Outgoing ANC president Jacob Zuma speaking at the 54th national conference held at the Nasrec Expo Centre on Saturday. Picture:Simphiwe Mbokazi/ANA
Johannesburg - President Jacob Zuma’s announcement on Saturday that “poor and working-class” students would get free tertiary education was a decision that the ANC took, not Zuma.

The cost will be R12.4bn for next year alone.

The announcement was quickly condemned by the opposition DA as “reckless politicking”, but ANC national spokesperson Zizi Kodwa said the president was not “crazy” when he announced free education.

“Free education within the ANC is no longer a debate. We said that our government must implement free-fee (higher) education next year,” Kodwa said, speaking to Independent Media on Saturday on the sidelines of the party’s 54th national conference. Free education, he said, was enshrined in the Freedom Charter and reiterated as ANC policy as recently as 1994 when the party became the government.

Belinda Bozzoli, the DA’s spokesperson on higher education and training, had said the Zuma’s announcement was not “financially feasible”.

Read more: Poor, working class students to get free higher education, says Zuma

In announcing the plan, Zuma went against the Heher Commission’s recommendations for government-guaranteed loans from the banks. The commission had said free education was not feasible because the state didn’t have the money.

Independent Media has reliably learnt that Zuma had wanted wholesale free education for all higher education students and the inter-ministerial committee had to persuade him that this would not be feasible.

“The president in person has always had a view that we should not have a situation where a student who would like to further his studies is constrained by the inability of his or her family,” said a source, who was part of the inter-ministerial committee.

“We said ‘let’s start with the first years’. We initially had an idea that we can just cover everybody and that would have cost the country in the region of R150billion from first year to third year,” said a source.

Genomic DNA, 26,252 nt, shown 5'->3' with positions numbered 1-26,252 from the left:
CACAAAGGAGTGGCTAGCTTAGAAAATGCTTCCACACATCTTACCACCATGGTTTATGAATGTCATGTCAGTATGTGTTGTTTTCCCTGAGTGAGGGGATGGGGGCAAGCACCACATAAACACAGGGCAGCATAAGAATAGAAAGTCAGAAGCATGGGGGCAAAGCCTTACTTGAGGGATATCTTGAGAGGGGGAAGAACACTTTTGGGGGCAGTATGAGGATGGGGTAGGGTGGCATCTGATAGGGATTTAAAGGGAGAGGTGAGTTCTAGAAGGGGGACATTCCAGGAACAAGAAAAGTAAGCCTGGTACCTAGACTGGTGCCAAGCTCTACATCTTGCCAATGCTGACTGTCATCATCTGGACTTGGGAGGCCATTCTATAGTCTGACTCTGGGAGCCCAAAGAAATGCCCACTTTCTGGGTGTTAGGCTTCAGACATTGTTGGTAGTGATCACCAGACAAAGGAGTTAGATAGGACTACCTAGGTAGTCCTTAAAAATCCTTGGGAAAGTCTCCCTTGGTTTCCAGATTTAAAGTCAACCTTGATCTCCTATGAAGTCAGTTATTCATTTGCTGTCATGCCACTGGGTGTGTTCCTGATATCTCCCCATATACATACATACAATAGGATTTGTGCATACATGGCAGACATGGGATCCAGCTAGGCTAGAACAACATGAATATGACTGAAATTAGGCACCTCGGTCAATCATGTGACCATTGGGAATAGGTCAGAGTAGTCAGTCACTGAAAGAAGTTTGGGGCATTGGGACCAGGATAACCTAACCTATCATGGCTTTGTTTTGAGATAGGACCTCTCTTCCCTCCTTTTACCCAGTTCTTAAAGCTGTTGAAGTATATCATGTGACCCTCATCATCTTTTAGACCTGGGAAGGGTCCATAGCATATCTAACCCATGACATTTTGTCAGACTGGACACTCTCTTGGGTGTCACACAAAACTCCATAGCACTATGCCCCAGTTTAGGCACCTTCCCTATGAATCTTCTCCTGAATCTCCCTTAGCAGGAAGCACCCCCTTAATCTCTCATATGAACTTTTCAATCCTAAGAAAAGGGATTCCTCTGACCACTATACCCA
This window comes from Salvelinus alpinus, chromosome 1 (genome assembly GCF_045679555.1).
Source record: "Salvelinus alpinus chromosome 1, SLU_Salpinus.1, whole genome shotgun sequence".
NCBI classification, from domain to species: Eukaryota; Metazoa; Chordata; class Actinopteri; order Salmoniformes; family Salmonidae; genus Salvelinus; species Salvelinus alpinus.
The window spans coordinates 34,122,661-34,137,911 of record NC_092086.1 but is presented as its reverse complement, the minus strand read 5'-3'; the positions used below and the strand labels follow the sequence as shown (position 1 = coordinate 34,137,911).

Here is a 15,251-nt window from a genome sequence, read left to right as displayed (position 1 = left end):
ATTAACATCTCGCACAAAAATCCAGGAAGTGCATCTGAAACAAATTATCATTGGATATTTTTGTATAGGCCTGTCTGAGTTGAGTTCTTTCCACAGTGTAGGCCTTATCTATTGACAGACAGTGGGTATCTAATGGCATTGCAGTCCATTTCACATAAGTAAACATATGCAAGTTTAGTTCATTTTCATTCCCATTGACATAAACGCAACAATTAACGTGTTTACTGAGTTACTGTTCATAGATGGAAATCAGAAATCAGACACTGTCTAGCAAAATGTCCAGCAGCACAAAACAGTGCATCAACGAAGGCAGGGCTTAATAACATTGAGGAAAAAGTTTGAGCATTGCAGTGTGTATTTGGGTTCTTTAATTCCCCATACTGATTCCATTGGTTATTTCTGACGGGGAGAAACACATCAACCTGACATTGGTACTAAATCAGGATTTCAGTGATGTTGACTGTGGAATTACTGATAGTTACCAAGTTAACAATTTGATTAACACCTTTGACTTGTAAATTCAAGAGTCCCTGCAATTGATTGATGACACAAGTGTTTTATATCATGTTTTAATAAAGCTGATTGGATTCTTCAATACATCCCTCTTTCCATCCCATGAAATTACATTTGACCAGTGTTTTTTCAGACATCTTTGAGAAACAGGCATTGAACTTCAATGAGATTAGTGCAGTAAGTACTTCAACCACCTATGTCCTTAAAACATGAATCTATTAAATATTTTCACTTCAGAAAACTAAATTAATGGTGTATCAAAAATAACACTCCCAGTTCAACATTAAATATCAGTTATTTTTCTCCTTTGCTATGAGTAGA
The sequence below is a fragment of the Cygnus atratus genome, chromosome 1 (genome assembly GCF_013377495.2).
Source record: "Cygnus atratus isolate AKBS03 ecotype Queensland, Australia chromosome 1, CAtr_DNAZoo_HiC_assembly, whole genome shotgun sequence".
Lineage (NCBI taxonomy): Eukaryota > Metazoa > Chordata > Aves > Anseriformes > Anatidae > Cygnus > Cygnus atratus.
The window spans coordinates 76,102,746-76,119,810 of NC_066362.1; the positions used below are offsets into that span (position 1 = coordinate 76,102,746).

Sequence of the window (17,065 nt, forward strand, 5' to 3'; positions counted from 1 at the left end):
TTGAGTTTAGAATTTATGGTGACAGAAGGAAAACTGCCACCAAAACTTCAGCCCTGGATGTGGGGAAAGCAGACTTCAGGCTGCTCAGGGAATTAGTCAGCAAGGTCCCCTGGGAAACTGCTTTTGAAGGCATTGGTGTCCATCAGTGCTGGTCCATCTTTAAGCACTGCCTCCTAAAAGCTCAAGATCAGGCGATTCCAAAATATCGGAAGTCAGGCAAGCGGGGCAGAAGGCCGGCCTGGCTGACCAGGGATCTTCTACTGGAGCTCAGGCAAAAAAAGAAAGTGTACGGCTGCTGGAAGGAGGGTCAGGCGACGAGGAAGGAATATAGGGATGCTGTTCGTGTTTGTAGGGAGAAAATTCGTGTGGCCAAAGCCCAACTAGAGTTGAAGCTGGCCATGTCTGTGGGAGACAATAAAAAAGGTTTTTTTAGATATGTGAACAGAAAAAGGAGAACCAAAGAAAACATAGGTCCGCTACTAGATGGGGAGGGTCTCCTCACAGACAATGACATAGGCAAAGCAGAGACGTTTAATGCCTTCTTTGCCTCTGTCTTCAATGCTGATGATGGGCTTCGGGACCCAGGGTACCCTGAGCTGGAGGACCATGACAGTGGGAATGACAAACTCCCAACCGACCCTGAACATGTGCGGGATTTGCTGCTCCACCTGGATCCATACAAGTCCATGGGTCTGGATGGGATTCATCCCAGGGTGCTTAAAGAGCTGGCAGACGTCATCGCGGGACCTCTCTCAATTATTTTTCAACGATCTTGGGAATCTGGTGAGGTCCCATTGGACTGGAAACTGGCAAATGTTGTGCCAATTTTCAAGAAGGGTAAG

“He (Zuma) has been obsessed with that (free education). But the question was where the funds would come from. It was his passion that a solution be found (to fund higher education).

“The president gave the inter-ministerial committee enough time to look into it. And when we met him on Wednesday, he asked ‘what are you recommending?’ And we were clear as technocrats that we recommended a certain scenario. He adopted it,” the source added.

The Treasury issued a statement late on Saturday that it was reviewing the higher education proposals and possible financing options, with any amendments to current spending and taxation to be announced in next year’s Budget.

However, the source also revealed that Finance Minister Malusi Gigaba had been part of the Treasury team that was part of the inter-ministerial committee.

“The minister of finance helped a lot. To reduce it to this level, it was their guidance. Let’s work within this range. We went back and the committee, including him, said bring the cost down.

“The initial one was to cost the country about R27bn, then it was brought down to R19bn, and we reworked it to R12bn. He helped a lot.”

This was confirmed by Higher Education and Training director-general Gwebinkundla Qonde.

“The minister of finance and the D-G of Treasury were part of the inter-ministerial committee and this process. So, we worked in such a way that the money won’t be borrowed money. It has to be found within the current budget setting of government,” Qonde said.

“I am talking about R12.4bn for the 2018 financial year. The money is catering for new students only,” he added.

Qonde said statistics indicated that about 70% of workers in the country were not within the taxable bracket.

“We further looked at this and found that 90% of South African households send about 45% of the students to universities.

“If you look at poverty and unemployment and inequality, you need an intervention to lessen that burden from those households,” Qonde added.

The director-general said students who were above the threshold “would have to make some arrangements themselves, either arranging loans or paying from their pockets”.

“In all respects, those are not from the destitute category,” he said.

Wits University vice-chancellor Professor Adam Habib welcomed the concept of fee-free education but asked how it would be funded.

The university association, Universities South Africa, called the announcement concerning, saying there had been no consultation with key role players before the Presidency released a statement.

Kodwa said the ANC was implementing fee-free education in line with resolutions taken at the adoption of the Freedom Charter in 1955, as well as the free education promise that the ANC made upon assuming power in 1994.

Zuma’s announcement was welcomed by Parliament’s select committee on education and recreation, which said it would rescue many underprivileged students who could not afford university fees.

“The far-reaching response by government is a step in the right direction in responding to the pleas of students within the higher education sector.

“The committee has always held the view that academic exclusion of the poor purely on the basis of affordability undercuts South Africa’s democratic dispensation,” said committee chairperson Lungelwa Zwane.

She said the committee would meet the department to discuss the mechanics of implementing the free fee system.

The Sunday Independent